A process in which an electronic device gives an electric shock to the heart. This helps reestablish normal contraction rhythms in a heart in cardiac arrest.


The heart has two upper chambers, the left atrium and the right atrium (collectively known as the atria), and two lower chambers the left and right ventricles.


When a heart is functioning normally it is said to be in sinus rhythm and is under the control of the hearts normal 'electrical centre' called the sinoatrial node.


When the ATRIA contracts at an excessively high rate and in an irregular way, the patient has ATRIAL FIBRILLATION. When the two lower chambers flutter and beat irregularly the patient has VENTRICULAR FIBRILLATION a condition far more serious the AF.


Ventricular Fibrillation:

This guidance refers to the treatment of Ventricular Fibrillation (VF), a devastating life-threatening condition. It is most commonly linked to heart attacks or muscle damage from previous heart attacks. Someone with VF generally collapses within seconds and within a very short space of time from when breathing and/or the pulse stops.


Cardiac arrest is potentially possible at any time whilst a patient is experiencing a 'heart attack', therefore the patient needs urgent medical attention by members of the public, first aiders, paramedics and hospital staff to try and avoid the possibility of cardiac arrest.



Cardioversion is a process that converts an arrhythmia back to sinus rhythm and uses an instrument called a defibrillator. The aim is to deliver electrical energy to the heart to stun the hearts momentarily and allow a normal sinus rhythm to 'kick in' via the sinoatrial node. The scientific evidence to support early defibrillation is overwhelming; the delay from collapse to delivery of the first shock is the single most important determinant of survival.


Evidence has shown us the earlier this shock is delivered the greater the chances of the heart re-establishing a heart beat. Defibrillators are electrical apparatus called AED (Automatic External Defibrillator).


An AED can be used safely and effectively without previous training. Therefore, the use of an AED should not be restricted to trained rescuers. However, training should be encouraged to help improve the time to shock delivery and correct pad placement.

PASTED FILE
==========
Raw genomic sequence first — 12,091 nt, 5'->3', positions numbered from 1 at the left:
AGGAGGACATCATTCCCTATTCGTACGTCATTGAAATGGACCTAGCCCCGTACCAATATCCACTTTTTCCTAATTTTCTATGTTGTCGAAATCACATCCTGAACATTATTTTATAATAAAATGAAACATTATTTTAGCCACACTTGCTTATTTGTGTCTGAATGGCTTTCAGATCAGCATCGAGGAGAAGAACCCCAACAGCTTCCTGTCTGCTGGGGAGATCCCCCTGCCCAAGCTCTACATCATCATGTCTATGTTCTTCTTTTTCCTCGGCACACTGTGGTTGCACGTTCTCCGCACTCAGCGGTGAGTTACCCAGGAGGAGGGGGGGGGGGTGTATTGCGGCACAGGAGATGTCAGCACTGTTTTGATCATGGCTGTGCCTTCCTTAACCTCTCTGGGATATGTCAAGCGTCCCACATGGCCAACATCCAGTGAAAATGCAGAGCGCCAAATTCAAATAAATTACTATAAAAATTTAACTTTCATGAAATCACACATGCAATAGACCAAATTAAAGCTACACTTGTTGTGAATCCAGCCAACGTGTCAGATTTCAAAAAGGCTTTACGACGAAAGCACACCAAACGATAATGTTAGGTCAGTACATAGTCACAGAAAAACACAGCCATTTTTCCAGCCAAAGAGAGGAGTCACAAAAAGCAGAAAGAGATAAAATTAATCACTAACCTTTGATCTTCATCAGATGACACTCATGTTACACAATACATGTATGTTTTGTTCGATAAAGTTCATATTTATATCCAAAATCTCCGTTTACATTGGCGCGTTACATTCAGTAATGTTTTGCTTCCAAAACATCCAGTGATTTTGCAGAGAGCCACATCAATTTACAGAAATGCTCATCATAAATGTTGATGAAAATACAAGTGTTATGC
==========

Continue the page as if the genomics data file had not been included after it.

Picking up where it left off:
If defibrillation is delivered promptly, survival rates as high as 75% have been reported. The chances of successful defibrillation decline at a rate of about 10% with each minute of delay; basic life support will help to maintain a shockable rhythm but is not a definitive treatment.



Automated External Defibrillators (AED) are now widely available in public places and are safe and reliable devices at analyzing VF and therefore lay people with little or no training can use them. For every one minute delay in delivering the shock, the chances of survival reduces by up to 10%.


Location of Defibrillators (AED):

Public access defibrillators can now be found in places including offices, shopping centres, airports, railways stations, sports centre's health clubs, workplaces and many other locations.

 Defib logo 

The use of this UK standardised AED sign is encouraged, to highlight the location of AED.







We hope you find this article useful. This is one in an alphabetical series of articles addressing various symptoms and their first aid treatments. If you would like more information on related resuscitation and first aid training, please get in touch.


You might also be interested in our news pages. We particularly like the British Heart Foundation's video with Vinnie Jones explaining CPR (see staying Alive article 26 January 2011).


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First Response. Training for life. Training to save a life.




*Source: Resuscitation Council (UK) 2010 Guidelines (The use of External Defibrillators: 2010:29).

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